The African black pepper has multiple benefits. Due to its beautiful aroma, It is used as a flavouring and spice in food but also has several medicinal, pesticidal and cosmetic benefits. As a spice, the seeds may be used fresh or dried and added in stews, vegetables, sauces, soups and drinks. In many parts of Nigeria, African black pepper is cooked in pepper soup and fed to mothers as a stimulant to relieve pains and enhance uterine expulsion of placenta and other remains from the womb immediately after child birth. In those days, certain parts of Eastern Nigeria, it is popularly used it in making “ofe-n’gwere” (emergency soup). Once you have your red pepper, ogiri (Ricinuscommunis) and water, just boil and spice up with the African black pepper and your soup is ready! This was usually served with ‘fu- fu’ or pounded yam and really energising.
Men would usually request this soup in the night to get charged or induce sexual desire. Thus, inclusion of African black pepper in the diet may help deliver you from poor erection and low libido. Let this unique spice feature in your drinks, like zobo, kunu, tiger nuts and you will be amazed with the results. It is also very palatable when added to fresh fish garnished with onions, pepper, ‘utazi’ (Gongronemalatifolium) and served with agidi, ekò.
Apart from its culinary values, African black pepper is also highly medicinal and so should be seen as more than just a spice. Documentation and research carried out on the specie indicate a wide range of phytochemical compounds, including essential oils, alkaloids, lignans, flavonoids, polyphenols, saponins, tannins, terpenes and resins. African black pepper also contains calcium, vitamins A, C, and E and traces of vitamin B1, B2, and B3.
The active properties of African black pepper have many therapeutic applications in many traditional medicines as anti-oxidant, anti microbial, anti fungal, analgesic, antitumor, digestive and aphrodisiac functions.
The presence of Vitamin E points to the antioxidant and free radical scavenging potentials of the plant. Its Vitamin C content indicates that the specie supports the formation of healthy gum, teeth, and for the healing process. Also, it’s calcium content, should make this wonderful spice a regular addition to your meals for building healthy bones and teeth.
The antimicrobial and anti fungal activities of black pepper have been investigated and validated by researchers. The essential oils – dillapiol, piperine, elemicine, myristicine and safrole have been recorded to contain bactericidal and antimicrobial activity on some microorganism. No wonder, nowadays you find it listed in many anti bacterial skin products. The oil distillate from the seeds is utilised in perfumery and for making soap. Dried fruits have been powdered and also combined in soap bases for their anti-microbial properties.
The spicy seeds are chewed and rubbed on the forehead to stop headaches. The oil is also used as a local massage to reduce muscular and rheumatic pains of the joints. It is also used locally in treating body aches as well as an anti-asthmatic agent.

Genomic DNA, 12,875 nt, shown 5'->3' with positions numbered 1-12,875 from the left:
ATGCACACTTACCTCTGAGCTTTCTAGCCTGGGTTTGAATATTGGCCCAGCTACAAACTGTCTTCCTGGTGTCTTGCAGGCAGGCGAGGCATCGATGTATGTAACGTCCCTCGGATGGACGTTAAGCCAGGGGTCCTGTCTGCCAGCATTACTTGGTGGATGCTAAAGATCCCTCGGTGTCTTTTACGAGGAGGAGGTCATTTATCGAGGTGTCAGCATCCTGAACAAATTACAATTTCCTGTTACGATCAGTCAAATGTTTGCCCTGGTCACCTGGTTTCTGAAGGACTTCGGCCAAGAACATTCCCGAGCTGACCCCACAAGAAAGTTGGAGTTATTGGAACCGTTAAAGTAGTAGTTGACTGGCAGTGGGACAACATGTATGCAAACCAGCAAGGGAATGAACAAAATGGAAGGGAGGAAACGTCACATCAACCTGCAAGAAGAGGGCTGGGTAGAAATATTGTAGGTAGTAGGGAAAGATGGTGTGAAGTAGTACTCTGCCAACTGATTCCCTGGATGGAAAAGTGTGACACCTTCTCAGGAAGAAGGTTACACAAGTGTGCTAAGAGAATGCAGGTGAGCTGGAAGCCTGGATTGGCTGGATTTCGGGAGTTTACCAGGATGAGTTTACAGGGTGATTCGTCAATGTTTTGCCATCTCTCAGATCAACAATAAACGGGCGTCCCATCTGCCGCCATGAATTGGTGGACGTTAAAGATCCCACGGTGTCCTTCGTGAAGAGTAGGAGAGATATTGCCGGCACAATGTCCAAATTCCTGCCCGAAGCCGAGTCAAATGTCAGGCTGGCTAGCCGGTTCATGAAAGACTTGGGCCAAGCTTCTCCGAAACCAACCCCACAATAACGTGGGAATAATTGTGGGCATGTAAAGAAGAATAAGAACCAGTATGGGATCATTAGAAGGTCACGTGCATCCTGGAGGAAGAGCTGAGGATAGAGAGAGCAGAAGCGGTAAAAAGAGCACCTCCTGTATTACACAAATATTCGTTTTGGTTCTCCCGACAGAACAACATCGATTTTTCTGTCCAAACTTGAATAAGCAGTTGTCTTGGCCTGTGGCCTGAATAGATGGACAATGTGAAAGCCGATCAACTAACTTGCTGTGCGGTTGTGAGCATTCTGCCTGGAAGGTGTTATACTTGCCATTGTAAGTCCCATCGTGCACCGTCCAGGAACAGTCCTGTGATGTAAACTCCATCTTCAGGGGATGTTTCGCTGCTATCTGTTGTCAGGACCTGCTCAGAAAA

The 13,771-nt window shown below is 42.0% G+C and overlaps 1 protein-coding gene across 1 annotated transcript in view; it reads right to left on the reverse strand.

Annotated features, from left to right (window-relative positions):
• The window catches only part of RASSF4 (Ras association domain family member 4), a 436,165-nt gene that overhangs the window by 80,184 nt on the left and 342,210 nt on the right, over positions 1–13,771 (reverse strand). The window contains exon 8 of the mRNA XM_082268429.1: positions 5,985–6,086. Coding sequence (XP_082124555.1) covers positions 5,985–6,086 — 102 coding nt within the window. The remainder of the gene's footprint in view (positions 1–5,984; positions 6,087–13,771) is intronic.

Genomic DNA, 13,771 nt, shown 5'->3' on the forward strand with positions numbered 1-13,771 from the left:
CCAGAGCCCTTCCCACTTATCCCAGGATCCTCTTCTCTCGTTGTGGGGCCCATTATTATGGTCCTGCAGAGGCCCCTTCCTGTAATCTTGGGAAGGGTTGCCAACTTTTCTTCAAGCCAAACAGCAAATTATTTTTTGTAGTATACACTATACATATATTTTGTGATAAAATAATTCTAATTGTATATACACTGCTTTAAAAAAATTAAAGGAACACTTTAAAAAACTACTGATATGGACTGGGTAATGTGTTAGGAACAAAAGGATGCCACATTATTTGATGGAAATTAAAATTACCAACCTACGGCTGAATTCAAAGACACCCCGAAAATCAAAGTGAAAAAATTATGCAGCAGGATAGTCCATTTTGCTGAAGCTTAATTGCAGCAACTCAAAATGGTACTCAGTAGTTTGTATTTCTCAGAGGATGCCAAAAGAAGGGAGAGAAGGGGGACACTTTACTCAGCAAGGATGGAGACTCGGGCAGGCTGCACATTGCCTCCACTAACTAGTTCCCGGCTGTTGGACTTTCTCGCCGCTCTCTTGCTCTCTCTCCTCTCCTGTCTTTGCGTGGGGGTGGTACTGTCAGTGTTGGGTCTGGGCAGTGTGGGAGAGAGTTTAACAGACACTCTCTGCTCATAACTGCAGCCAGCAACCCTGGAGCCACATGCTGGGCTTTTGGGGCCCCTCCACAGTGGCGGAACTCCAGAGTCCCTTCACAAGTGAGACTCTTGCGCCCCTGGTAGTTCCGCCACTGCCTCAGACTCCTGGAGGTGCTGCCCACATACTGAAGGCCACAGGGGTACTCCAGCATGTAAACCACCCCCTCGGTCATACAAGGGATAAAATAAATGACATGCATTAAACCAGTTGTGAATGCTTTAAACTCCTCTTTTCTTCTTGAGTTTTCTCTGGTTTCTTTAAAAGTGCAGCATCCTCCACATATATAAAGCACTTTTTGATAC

The fruits are incorporated in remedy for sexually transmitted diseases, especially gonorrhea and syphilis.
Black pepper is also a wonderful cardiovascular spice (thanks to its cardiac glycosides) especially when added to turmeric. I usually combine the two spices in the ratio of 9:1 (turmeric: black pepper). Use 1 teaspoon in hot water 2 X daily for the management of cardiovascular diseases.
The leaves are used to regulate menstrual cycle and as an ingredient in remedies for female infertility. Tea made from the leaves is also said to help in weight control.
It may surprise you to know that the chemical composition of this wonderful spice have been reported to support antimalarial activity.
The crude fiber of African black pepper helps in the maintenance of internal distension for a normal peristaltic movement of the intestinal tract and also aids in removing cholesterol from the body. Ground to a powder, they may be taken as a stimulant or stomachic to relieve constipation. Freshly prepared decoction with pure honey has been used to relieve nausea, gastritis and indigestion problems.
They are also used as an aromatic stimulating addition to snuff.
Other uses include the treatment of coughs and rashes. It is also used to relieve toothache, chest pains.
This age cooking spice is packed with lots of effective antioxidant. To keep fit and boost your body’s metabolism, try sprinkling a little portion of the powdered seeds to your smoothies. African black pepper is indeed a spice rich in many other food nutrients and so it can pleasurably be added to dishes without fear of toxicity.
Make it your friendly kitchen spice and also add some to your teas today.